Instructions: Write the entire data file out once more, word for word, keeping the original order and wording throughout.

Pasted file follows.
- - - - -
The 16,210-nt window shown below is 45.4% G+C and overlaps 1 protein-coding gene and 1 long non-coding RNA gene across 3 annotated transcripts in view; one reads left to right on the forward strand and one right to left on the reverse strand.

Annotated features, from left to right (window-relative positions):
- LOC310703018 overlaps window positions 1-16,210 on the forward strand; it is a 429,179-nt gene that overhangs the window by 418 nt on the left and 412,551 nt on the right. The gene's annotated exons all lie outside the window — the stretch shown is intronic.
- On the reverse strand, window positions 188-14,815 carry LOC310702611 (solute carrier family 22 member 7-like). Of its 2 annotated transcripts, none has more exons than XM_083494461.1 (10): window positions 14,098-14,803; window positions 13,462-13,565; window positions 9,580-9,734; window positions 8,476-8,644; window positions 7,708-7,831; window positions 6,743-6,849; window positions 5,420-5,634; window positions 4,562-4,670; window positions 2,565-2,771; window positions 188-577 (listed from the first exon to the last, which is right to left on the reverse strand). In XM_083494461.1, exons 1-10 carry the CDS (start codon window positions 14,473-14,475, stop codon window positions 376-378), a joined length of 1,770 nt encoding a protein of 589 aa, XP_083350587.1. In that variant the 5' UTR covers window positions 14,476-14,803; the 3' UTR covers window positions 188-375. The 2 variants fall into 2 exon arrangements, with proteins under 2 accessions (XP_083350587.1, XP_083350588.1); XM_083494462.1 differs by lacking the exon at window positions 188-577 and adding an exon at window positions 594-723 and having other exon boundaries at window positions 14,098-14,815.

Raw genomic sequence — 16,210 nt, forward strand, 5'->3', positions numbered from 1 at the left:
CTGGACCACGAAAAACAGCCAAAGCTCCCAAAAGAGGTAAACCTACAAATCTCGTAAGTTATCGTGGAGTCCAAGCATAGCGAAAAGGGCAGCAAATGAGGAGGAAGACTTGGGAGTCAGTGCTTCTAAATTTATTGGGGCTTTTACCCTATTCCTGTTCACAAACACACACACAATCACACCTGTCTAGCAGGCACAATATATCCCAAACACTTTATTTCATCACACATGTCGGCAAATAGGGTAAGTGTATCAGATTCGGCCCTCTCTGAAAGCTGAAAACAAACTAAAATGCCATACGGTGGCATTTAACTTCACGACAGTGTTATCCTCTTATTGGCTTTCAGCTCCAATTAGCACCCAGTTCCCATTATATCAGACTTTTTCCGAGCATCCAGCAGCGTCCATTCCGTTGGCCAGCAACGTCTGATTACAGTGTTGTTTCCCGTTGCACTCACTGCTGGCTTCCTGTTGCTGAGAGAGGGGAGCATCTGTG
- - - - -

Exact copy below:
The 16,210-nt window shown below is 45.4% G+C and overlaps 1 protein-coding gene and 1 long non-coding RNA gene across 3 annotated transcripts in view; one reads left to right on the forward strand and one right to left on the reverse strand.

Annotated features, from left to right (window-relative positions):
- LOC310703018 overlaps window positions 1-16,210 on the forward strand; it is a 429,179-nt gene that overhangs the window by 418 nt on the left and 412,551 nt on the right. The gene's annotated exons all lie outside the window — the stretch shown is intronic.
- On the reverse strand, window positions 188-14,815 carry LOC310702611 (solute carrier family 22 member 7-like). Of its 2 annotated transcripts, none has more exons than XM_083494461.1 (10): window positions 14,098-14,803; window positions 13,462-13,565; window positions 9,580-9,734; window positions 8,476-8,644; window positions 7,708-7,831; window positions 6,743-6,849; window positions 5,420-5,634; window positions 4,562-4,670; window positions 2,565-2,771; window positions 188-577 (listed from the first exon to the last, which is right to left on the reverse strand). In XM_083494461.1, exons 1-10 carry the CDS (start codon window positions 14,473-14,475, stop codon window positions 376-378), a joined length of 1,770 nt encoding a protein of 589 aa, XP_083350587.1. In that variant the 5' UTR covers window positions 14,476-14,803; the 3' UTR covers window positions 188-375. The 2 variants fall into 2 exon arrangements, with proteins under 2 accessions (XP_083350587.1, XP_083350588.1); XM_083494462.1 differs by lacking the exon at window positions 188-577 and adding an exon at window positions 594-723 and having other exon boundaries at window positions 14,098-14,815.

Raw genomic sequence — 16,210 nt, forward strand, 5'->3', positions numbered from 1 at the left:
CTGGACCACGAAAAACAGCCAAAGCTCCCAAAAGAGGTAAACCTACAAATCTCGTAAGTTATCGTGGAGTCCAAGCATAGCGAAAAGGGCAGCAAATGAGGAGGAAGACTTGGGAGTCAGTGCTTCTAAATTTATTGGGGCTTTTACCCTATTCCTGTTCACAAACACACACACAATCACACCTGTCTAGCAGGCACAATATATCCCAAACACTTTATTTCATCACACATGTCGGCAAATAGGGTAAGTGTATCAGATTCGGCCCTCTCTGAAAGCTGAAAACAAACTAAAATGCCATACGGTGGCATTTAACTTCACGACAGTGTTATCCTCTTATTGGCTTTCAGCTCCAATTAGCACCCAGTTCCCATTATATCAGACTTTTTCCGAGCATCCAGCAGCGTCCATTCCGTTGGCCAGCAACGTCTGATTACAGTGTTGTTTCCCGTTGCACTCACTGCTGGCTTCCTGTTGCTGAGAGAGGGGAGCATCTGTG